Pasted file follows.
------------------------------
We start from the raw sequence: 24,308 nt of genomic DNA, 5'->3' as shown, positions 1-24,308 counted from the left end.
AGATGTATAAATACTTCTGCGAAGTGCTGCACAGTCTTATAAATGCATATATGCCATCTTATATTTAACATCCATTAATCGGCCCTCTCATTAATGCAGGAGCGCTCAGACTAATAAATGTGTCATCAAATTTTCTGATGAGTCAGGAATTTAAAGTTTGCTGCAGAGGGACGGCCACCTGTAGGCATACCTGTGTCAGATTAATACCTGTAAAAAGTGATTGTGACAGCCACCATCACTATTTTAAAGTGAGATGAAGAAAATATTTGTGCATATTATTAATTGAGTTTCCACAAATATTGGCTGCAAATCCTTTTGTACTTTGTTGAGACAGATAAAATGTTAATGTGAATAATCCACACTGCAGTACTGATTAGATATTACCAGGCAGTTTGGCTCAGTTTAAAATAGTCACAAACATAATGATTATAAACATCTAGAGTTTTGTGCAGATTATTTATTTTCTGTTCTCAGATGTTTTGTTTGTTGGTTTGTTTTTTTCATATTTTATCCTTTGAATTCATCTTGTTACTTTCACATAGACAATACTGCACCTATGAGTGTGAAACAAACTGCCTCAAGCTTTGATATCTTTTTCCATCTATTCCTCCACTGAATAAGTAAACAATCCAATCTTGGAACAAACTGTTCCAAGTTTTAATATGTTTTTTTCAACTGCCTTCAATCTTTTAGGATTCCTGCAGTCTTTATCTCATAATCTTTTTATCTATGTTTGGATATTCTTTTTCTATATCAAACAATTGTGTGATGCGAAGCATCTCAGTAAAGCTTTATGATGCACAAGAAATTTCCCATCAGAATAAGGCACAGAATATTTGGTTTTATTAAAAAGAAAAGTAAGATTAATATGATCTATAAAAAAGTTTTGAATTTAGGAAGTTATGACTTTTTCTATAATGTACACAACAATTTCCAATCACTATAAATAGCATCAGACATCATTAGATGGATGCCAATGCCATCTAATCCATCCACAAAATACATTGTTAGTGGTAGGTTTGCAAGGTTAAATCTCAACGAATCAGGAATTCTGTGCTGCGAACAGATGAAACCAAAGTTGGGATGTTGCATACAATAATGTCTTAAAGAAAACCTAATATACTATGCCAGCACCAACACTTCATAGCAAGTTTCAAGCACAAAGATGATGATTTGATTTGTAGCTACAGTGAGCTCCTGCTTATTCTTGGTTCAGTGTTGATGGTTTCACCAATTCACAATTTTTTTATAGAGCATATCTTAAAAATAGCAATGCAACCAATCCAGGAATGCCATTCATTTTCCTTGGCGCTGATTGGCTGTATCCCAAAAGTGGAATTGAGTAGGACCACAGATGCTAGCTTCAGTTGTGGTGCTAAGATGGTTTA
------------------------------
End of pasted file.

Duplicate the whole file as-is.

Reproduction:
We start from the raw sequence: 24,308 nt of genomic DNA, 5'->3' as shown, positions 1-24,308 counted from the left end.
AGATGTATAAATACTTCTGCGAAGTGCTGCACAGTCTTATAAATGCATATATGCCATCTTATATTTAACATCCATTAATCGGCCCTCTCATTAATGCAGGAGCGCTCAGACTAATAAATGTGTCATCAAATTTTCTGATGAGTCAGGAATTTAAAGTTTGCTGCAGAGGGACGGCCACCTGTAGGCATACCTGTGTCAGATTAATACCTGTAAAAAGTGATTGTGACAGCCACCATCACTATTTTAAAGTGAGATGAAGAAAATATTTGTGCATATTATTAATTGAGTTTCCACAAATATTGGCTGCAAATCCTTTTGTACTTTGTTGAGACAGATAAAATGTTAATGTGAATAATCCACACTGCAGTACTGATTAGATATTACCAGGCAGTTTGGCTCAGTTTAAAATAGTCACAAACATAATGATTATAAACATCTAGAGTTTTGTGCAGATTATTTATTTTCTGTTCTCAGATGTTTTGTTTGTTGGTTTGTTTTTTTCATATTTTATCCTTTGAATTCATCTTGTTACTTTCACATAGACAATACTGCACCTATGAGTGTGAAACAAACTGCCTCAAGCTTTGATATCTTTTTCCATCTATTCCTCCACTGAATAAGTAAACAATCCAATCTTGGAACAAACTGTTCCAAGTTTTAATATGTTTTTTTCAACTGCCTTCAATCTTTTAGGATTCCTGCAGTCTTTATCTCATAATCTTTTTATCTATGTTTGGATATTCTTTTTCTATATCAAACAATTGTGTGATGCGAAGCATCTCAGTAAAGCTTTATGATGCACAAGAAATTTCCCATCAGAATAAGGCACAGAATATTTGGTTTTATTAAAAAGAAAAGTAAGATTAATATGATCTATAAAAAAGTTTTGAATTTAGGAAGTTATGACTTTTTCTATAATGTACACAACAATTTCCAATCACTATAAATAGCATCAGACATCATTAGATGGATGCCAATGCCATCTAATCCATCCACAAAATACATTGTTAGTGGTAGGTTTGCAAGGTTAAATCTCAACGAATCAGGAATTCTGTGCTGCGAACAGATGAAACCAAAGTTGGGATGTTGCATACAATAATGTCTTAAAGAAAACCTAATATACTATGCCAGCACCAACACTTCATAGCAAGTTTCAAGCACAAAGATGATGATTTGATTTGTAGCTACAGTGAGCTCCTGCTTATTCTTGGTTCAGTGTTGATGGTTTCACCAATTCACAATTTTTTTATAGAGCATATCTTAAAAATAGCAATGCAACCAATCCAGGAATGCCATTCATTTTCCTTGGCGCTGATTGGCTGTATCCCAAAAGTGGAATTGAGTAGGACCACAGATGCTAGCTTCAGTTGTGGTGCTAAGATGGTTTA